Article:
Credit: The White House

Peter Dykstra: Nobody does it better

President Trump adds the environment to the long list of things he's really good at. But his loopy environmental opinions have a long history.

According to Donald Trump, Donald Trump is the least racist person anywhere. He has the best words. Nobody loves the Bible more. He was always the best athlete. There's nobody bigger or better at the military – and remember, he had to overcome those bone spurs to achieve that.


There's no one who respects women more, or is better to disabled people. He has an excellent brain and terrific hands (the better to grab things with).

Need a second opinion? His personal physician assured us that he's the healthiest president we've ever been fortunate enough to have. And his erudite son, Eric, tweeted that "he has more energy than any human being," and that "95 percent of Americans" agree with his dad's politics.

So it should come as no surprise that, according to Donald Trump, Donald Trump knows "more about the environment than most people."

He said this by way of explaining why he blew off the climate change meeting of the G-7 economic summit last week, lobbing a my-dog-ate-my-homework excuse that was quickly contradicted by the facts.

It all came at the end of a week where Trump lobbed a couple of hallucinatory grenades into green circles. He reportedly floated the idea of purchasing Greenland from Denmark. The mega-island's commercial potential is growing as the global warming hoax melts away its ice cover. Greenland, and Denmark, were not amused. (My personal theory: The president is thinking in a golf/imperialism motif — today Greenland, tomorrow Tee Land, Fairway Land, and Sandtrap Land.)

According to unnamed White House sources, Trump also spitballed the idea of disrupting Atlantic hurricanes by detonating nuclear warhead inside them. This is the type of idea that hasn't been raised since the most dangerously zealous of the Cold Warriors died off.

These ideas came as the Administration unveiled its plan to cut the regulation of methane, a potent greenhouse gas. (This despite many large oil and gas companies calling for a tightening of such regulations.)

Let's not forget, months ago Trump opined that last year's Northern California wildfires could have been prevented by "raking" the forest floor. That's how the Finnish president told him it's done over there. When questioned about this, His Excellency Sauli Niinistö politely said his nation's lush forests are not normally raked.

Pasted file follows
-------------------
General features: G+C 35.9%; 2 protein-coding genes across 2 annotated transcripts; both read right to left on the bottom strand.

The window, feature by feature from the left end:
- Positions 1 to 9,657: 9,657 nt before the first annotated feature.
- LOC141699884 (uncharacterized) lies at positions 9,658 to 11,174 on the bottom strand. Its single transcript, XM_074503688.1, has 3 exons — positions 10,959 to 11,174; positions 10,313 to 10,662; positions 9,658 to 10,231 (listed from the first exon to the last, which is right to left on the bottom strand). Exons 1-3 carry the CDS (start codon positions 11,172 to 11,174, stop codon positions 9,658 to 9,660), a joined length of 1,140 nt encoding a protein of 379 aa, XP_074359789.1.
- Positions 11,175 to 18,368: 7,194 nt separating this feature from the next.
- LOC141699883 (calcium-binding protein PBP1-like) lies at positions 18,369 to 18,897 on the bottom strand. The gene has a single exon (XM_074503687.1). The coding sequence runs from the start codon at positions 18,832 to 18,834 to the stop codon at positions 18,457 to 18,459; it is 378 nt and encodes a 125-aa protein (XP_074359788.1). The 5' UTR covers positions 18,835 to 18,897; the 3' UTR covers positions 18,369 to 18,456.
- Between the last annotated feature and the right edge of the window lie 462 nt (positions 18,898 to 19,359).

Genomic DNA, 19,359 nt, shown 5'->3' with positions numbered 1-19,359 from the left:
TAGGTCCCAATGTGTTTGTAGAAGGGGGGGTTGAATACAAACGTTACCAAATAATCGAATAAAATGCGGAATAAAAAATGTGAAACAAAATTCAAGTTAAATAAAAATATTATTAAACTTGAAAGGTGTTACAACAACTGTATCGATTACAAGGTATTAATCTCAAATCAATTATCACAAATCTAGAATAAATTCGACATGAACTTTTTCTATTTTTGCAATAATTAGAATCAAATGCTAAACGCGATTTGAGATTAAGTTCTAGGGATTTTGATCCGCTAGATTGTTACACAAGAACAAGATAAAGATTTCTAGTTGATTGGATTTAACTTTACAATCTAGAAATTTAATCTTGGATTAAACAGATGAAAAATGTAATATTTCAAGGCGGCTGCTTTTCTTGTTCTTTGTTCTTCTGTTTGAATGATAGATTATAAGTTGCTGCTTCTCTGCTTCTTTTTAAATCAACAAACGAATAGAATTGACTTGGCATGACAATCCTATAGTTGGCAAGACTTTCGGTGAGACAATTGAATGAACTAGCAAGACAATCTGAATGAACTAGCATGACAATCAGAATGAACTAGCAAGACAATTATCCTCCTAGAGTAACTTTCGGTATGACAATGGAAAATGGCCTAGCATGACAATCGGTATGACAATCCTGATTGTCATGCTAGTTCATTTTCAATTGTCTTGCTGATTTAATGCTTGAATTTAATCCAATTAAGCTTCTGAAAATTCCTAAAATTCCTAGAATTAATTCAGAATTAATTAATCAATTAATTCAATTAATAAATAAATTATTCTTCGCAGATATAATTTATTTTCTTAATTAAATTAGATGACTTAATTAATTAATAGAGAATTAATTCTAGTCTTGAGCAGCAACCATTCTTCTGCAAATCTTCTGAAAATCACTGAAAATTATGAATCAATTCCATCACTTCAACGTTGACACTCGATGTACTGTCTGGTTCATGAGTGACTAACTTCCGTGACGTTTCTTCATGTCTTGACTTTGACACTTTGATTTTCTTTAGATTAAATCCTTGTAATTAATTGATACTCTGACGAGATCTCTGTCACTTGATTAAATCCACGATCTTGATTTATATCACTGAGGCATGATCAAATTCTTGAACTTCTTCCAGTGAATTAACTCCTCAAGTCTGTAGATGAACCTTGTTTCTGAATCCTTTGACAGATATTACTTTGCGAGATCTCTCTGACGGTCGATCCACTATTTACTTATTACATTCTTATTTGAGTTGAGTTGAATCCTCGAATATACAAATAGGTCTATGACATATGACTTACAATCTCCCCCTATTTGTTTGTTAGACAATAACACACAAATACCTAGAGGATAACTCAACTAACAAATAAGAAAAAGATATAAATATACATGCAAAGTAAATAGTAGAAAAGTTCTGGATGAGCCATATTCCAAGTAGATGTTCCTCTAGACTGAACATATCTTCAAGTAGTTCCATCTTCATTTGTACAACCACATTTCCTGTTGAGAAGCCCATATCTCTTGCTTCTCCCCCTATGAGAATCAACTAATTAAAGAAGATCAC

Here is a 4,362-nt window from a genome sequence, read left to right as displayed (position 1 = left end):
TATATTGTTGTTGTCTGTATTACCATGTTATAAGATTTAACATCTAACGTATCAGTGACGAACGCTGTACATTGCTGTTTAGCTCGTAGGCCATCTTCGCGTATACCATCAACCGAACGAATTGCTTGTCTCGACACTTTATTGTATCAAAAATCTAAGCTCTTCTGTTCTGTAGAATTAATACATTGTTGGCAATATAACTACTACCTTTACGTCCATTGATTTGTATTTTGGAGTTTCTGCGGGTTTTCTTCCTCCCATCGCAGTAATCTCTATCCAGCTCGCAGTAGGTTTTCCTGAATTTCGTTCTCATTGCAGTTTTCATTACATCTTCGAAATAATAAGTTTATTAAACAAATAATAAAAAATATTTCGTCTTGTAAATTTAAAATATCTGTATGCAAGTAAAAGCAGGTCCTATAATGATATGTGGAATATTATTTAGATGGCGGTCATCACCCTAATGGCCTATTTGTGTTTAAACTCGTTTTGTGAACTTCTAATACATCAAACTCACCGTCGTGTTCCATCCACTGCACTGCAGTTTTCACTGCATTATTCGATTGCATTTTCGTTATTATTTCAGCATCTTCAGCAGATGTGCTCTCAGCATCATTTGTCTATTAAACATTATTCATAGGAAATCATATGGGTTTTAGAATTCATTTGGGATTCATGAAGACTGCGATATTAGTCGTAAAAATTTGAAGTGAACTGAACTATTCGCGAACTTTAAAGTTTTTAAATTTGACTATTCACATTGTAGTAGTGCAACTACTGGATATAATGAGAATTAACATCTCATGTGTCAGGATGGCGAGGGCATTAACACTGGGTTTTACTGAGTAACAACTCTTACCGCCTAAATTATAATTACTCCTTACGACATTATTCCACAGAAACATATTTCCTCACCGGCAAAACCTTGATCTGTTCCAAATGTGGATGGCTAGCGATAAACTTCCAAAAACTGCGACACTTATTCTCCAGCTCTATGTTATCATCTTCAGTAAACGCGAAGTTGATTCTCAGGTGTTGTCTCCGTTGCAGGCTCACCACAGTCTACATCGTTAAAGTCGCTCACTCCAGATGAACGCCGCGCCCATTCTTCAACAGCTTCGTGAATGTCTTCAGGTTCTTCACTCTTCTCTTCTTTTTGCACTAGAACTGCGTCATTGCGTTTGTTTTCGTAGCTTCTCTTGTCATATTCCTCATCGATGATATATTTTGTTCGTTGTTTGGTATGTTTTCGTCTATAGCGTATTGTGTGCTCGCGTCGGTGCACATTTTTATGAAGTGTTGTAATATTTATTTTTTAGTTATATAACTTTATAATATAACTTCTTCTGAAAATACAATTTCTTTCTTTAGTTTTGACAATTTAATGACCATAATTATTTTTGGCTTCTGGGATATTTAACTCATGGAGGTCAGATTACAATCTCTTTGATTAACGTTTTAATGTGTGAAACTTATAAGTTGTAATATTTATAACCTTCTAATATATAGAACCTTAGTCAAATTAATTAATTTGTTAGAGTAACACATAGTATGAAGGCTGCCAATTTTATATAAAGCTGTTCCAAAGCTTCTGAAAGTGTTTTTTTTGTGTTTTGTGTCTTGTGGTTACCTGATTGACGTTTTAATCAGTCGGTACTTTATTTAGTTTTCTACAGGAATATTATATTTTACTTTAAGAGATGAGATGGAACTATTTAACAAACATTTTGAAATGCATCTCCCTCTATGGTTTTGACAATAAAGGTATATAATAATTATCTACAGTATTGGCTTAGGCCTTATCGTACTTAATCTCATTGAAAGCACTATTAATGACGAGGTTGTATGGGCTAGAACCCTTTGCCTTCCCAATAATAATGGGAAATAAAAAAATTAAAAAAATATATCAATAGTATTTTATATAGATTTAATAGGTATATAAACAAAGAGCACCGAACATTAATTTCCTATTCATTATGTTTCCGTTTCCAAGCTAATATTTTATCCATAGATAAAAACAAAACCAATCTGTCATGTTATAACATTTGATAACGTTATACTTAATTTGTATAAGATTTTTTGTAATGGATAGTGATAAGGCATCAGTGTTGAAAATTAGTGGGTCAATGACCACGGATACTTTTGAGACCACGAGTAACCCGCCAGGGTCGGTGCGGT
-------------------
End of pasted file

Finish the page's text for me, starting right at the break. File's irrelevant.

To be sure, Trump may have the goofiest environmental notions, but he didn't invent them. Join me for a quick trip down Faulty Memory Lane to meet some of Trump's inspirational ancestors:

  • J.R. Spradley, a U.S. delegate to a 1990 climate change delegation, tried to assuage the concerns of his Bangladeshi colleagues concerned that its nation would be underwater (quoted in the Washington Post, 12/30/1990): "This is not a disaster, it is merely a change. The area won't have disappeared, it will just be underwater. Where you now have cows, you'll have fish."
  • Talkshow blowhard Rush Limbaugh has been a prolific source of off-the-wall declarations, but his 2010 conspiratorial rant that the Deepwater Horizon oil spill was staged by headline-seeking environmentalists is a keeper.
  • A decade after the Oklahoma City bombing and more than a decade before a spate of mass shootings by far right loners, the FBI settled on its Number One domestic terrorism threat: Radical environmental and animal rights activists. To be sure, groups like the Earth Liberation Front have claimed responsibility for large-scale arson and property destruction, but they've been dormant for years.
  • Patrick Moore, an early leader of Greenpeace who turned to become an apologist for chemical, nuclear, fossil fuel and timber interests in the 1980's, famously described an old growth clearcut as a "temporary meadow."

So, say what you will about President Trump, but when he praises "beautiful, clean coal," just think about those who inspired him in Making America Groan Again.

www.eenews.net

Biden's first 100 days: What's coming on energy

President Biden took executive actions yesterday repealing the Keystone XL pipeline permit, rejoining the Paris climate accord and reviewing energy rules across federal agencies. What's next?

ADSE's Young Researchers Conference 2021

The Alliance for Diversity in Science and Engineering (ADSE) is hosting its 9th Young Researcher Conference from January 28-30th, 2021. Read more about the conference and how to register here.

www.wbur.org

'It's not inevitable that this will be unjust': Q&A with Shalanda Baker on energy justice

Shalanda Baker discusses energy justice and her new book, "Revolutionary Power: An Activist's Guide to the Energy Transition."
www.hcn.org

New wind projects power local budgets in Wyoming

As the pandemic hit the fossil fuel industry, renewable energy projects filled community coffers.
www.scientificamerican.com

Opinion: Eric Lander is not the ideal choice for presidential science adviser

Despite a long list of supremely qualified people who could inspire a whole new generation of scientists, the glass ceiling in American science remains intact.

Under Joe Biden and Deb Haaland, activists hope for a focus on environmental racism

Environmental justice activists hope that the Biden administration will focus on an often-overlooked issue: environmental racism.
www.post-gazette.com

Comments on carbon-cutting plan show industry divided over Pennsylvania’s energy future

While several state business lobbying groups panned the carbon pricing proposal, major companies said it will offer a fair pathway to cleaner energy.   
theintercept.com

Climate groups begin vying for power in Biden era

As the BlueGreen Alliance gears up for a big staff expansion, debates around carbon capture, natural gas, and nuclear energy resurface.